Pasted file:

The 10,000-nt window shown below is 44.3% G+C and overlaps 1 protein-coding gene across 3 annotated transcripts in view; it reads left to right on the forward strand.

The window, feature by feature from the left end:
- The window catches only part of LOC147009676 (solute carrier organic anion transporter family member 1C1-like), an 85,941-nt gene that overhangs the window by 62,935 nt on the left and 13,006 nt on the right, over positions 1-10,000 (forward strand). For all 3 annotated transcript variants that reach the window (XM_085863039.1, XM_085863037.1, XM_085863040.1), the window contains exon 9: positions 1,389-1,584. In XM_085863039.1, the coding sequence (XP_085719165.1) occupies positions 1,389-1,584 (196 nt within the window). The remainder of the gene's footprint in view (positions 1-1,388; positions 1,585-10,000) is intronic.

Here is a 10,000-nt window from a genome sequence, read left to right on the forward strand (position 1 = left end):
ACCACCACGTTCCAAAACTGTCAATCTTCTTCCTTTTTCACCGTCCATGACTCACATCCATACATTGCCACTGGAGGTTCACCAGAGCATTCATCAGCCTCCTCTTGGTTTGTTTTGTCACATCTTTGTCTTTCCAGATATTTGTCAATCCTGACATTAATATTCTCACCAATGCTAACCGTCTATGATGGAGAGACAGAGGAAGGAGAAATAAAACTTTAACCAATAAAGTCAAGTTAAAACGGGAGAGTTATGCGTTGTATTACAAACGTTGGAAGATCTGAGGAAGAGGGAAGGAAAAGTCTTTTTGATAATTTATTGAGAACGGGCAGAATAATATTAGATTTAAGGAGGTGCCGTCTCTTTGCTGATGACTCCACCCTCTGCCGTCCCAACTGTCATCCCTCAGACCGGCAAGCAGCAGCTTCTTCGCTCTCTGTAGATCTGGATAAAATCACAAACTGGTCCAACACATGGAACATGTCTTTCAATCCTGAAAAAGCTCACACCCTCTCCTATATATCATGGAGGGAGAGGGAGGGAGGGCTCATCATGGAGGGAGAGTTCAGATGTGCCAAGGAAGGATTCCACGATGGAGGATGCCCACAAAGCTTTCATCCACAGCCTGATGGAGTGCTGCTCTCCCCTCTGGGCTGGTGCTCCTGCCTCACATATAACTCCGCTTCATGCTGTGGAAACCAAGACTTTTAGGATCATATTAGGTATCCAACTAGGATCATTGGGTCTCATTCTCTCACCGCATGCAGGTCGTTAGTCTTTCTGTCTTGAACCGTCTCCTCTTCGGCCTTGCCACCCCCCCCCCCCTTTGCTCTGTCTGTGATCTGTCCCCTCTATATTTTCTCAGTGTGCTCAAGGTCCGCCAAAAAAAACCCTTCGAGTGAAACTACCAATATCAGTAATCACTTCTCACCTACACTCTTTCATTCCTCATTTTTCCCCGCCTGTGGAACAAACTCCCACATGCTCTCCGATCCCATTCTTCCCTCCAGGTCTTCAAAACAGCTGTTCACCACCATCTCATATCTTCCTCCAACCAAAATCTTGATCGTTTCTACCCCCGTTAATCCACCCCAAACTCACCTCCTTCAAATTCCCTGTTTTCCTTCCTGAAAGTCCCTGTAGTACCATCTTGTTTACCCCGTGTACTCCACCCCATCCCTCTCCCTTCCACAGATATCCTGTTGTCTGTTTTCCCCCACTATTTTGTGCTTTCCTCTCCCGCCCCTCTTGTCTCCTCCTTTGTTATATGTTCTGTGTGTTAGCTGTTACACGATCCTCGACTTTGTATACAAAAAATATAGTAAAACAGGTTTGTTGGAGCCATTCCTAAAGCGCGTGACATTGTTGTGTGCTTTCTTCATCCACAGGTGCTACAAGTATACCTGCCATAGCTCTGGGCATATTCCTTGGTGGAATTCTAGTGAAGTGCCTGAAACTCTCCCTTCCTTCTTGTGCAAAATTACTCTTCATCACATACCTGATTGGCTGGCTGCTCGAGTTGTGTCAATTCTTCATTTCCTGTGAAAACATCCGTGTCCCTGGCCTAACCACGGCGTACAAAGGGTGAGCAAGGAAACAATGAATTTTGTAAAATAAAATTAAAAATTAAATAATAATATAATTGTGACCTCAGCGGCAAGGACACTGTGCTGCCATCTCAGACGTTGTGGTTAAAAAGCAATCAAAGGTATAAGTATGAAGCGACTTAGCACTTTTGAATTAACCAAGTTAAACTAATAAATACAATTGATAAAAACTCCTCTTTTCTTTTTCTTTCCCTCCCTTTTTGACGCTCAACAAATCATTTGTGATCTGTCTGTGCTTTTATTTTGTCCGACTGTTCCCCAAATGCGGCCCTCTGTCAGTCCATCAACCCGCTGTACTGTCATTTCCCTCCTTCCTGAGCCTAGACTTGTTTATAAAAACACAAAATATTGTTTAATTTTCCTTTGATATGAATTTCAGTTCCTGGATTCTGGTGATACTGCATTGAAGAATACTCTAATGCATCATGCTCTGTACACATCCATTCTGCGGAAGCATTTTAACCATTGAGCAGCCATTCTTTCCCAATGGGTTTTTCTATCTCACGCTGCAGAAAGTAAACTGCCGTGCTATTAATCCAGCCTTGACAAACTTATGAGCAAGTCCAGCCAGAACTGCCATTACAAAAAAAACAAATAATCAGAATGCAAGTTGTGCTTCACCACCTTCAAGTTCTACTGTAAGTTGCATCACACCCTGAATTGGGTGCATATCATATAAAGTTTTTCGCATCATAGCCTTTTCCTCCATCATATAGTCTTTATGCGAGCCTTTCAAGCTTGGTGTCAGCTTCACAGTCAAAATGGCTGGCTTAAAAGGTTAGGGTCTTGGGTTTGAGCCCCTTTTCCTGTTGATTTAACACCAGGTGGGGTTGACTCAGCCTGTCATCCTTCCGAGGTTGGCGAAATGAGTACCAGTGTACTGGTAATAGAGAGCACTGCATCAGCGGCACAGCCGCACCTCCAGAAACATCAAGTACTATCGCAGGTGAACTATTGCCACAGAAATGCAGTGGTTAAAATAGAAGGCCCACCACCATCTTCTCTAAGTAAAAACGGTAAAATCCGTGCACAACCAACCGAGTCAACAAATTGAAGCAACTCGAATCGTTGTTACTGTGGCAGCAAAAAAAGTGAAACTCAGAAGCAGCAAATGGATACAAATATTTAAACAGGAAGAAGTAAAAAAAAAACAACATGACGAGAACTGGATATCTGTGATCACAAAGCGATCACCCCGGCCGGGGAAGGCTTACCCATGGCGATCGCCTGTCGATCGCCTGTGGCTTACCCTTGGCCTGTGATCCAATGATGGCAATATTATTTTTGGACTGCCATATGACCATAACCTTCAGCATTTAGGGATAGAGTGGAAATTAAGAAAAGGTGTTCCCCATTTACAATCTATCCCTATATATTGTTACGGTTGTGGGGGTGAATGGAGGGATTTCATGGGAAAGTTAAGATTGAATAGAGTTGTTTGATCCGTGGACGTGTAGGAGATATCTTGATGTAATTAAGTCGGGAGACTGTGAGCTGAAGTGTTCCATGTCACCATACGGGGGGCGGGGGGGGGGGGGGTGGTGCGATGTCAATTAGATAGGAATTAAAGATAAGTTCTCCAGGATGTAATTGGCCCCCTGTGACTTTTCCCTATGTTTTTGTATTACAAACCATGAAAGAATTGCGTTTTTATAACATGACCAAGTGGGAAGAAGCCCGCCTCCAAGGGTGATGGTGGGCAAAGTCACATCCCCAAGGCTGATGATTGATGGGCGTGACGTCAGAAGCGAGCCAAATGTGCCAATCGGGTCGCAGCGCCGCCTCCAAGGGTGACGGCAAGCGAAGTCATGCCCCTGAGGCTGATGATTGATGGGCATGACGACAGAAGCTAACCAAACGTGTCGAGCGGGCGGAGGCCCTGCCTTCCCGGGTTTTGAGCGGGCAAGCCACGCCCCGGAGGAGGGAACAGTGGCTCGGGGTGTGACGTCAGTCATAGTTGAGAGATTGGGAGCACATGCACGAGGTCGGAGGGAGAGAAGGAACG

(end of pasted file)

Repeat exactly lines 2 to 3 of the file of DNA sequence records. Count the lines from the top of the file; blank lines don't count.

The window, feature by feature from the left end:
- The window catches only part of LOC147009676 (solute carrier organic anion transporter family member 1C1-like), an 85,941-nt gene that overhangs the window by 62,935 nt on the left and 13,006 nt on the right, over positions 1-10,000 (forward strand). For all 3 annotated transcript variants that reach the window (XM_085863039.1, XM_085863037.1, XM_085863040.1), the window contains exon 9: positions 1,389-1,584. In XM_085863039.1, the coding sequence (XP_085719165.1) occupies positions 1,389-1,584 (196 nt within the window). The remainder of the gene's footprint in view (positions 1-1,388; positions 1,585-10,000) is intronic.